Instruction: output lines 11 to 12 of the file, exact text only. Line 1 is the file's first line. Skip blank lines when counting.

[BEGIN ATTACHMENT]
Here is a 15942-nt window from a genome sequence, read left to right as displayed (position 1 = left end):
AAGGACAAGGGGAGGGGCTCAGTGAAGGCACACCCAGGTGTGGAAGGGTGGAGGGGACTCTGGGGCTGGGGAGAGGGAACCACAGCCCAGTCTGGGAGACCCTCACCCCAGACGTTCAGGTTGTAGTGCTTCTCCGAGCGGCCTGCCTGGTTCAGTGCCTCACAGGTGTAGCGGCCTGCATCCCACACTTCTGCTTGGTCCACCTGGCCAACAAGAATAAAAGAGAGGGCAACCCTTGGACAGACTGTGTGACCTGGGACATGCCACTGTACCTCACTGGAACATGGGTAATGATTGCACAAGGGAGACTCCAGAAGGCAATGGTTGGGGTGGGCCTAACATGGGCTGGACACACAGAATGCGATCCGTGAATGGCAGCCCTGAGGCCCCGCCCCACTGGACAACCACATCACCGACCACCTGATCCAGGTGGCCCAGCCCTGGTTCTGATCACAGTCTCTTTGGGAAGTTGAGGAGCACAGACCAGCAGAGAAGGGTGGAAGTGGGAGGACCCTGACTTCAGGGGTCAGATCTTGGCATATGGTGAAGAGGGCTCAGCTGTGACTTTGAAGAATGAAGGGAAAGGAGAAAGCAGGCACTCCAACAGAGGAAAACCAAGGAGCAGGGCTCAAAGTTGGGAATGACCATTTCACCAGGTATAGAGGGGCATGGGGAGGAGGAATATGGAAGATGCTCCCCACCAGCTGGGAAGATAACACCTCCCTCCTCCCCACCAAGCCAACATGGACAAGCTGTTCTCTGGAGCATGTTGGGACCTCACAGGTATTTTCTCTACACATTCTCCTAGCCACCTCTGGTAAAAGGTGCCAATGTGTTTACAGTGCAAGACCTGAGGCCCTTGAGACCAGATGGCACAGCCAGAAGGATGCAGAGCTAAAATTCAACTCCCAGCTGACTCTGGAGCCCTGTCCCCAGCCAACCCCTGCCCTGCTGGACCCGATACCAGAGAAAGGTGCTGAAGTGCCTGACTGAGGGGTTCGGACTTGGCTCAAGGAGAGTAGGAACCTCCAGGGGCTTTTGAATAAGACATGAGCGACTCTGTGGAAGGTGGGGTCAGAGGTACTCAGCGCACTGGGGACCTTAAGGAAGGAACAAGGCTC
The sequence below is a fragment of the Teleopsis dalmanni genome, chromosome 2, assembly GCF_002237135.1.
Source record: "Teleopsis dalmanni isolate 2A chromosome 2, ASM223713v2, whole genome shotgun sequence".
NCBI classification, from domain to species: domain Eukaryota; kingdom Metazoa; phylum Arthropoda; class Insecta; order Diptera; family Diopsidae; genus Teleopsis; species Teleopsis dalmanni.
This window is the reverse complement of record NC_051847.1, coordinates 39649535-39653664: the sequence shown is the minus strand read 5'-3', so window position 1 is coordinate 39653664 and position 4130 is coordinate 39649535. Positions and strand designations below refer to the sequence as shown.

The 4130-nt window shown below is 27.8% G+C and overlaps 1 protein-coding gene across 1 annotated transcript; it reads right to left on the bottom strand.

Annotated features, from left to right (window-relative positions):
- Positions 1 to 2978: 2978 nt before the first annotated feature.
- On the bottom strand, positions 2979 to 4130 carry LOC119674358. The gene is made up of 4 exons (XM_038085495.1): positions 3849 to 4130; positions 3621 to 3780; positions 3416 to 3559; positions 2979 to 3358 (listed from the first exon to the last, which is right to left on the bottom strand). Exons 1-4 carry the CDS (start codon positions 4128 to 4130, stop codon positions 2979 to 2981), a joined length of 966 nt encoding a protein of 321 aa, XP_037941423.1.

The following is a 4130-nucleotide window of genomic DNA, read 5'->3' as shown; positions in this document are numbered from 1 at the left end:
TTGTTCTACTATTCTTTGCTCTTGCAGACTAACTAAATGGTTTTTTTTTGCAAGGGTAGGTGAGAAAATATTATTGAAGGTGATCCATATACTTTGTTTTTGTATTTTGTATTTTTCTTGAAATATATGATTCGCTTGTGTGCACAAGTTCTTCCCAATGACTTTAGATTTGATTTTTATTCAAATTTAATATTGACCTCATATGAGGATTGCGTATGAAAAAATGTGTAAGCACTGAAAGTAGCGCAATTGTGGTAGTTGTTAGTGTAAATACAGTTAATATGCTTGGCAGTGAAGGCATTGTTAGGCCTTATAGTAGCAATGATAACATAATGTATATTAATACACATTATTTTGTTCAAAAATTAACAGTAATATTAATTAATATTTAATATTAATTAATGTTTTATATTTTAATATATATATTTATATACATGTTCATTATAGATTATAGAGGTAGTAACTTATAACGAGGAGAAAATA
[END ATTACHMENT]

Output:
The following is a 4130-nucleotide window of genomic DNA, read 5'->3' as shown; positions in this document are numbered from 1 at the left end:
TTGTTCTACTATTCTTTGCTCTTGCAGACTAACTAAATGGTTTTTTTTTGCAAGGGTAGGTGAGAAAATATTATTGAAGGTGATCCATATACTTTGTTTTTGTATTTTGTATTTTTCTTGAAATATATGATTCGCTTGTGTGCACAAGTTCTTCCCAATGACTTTAGATTTGATTTTTATTCAAATTTAATATTGACCTCATATGAGGATTGCGTATGAAAAAATGTGTAAGCACTGAAAGTAGCGCAATTGTGGTAGTTGTTAGTGTAAATACAGTTAATATGCTTGGCAGTGAAGGCATTGTTAGGCCTTATAGTAGCAATGATAACATAATGTATATTAATACACATTATTTTGTTCAAAAATTAACAGTAATATTAATTAATATTTAATATTAATTAATGTTTTATATTTTAATATATATATTTATATACATGTTCATTATAGATTATAGAGGTAGTAACTTATAACGAGGAGAAAATA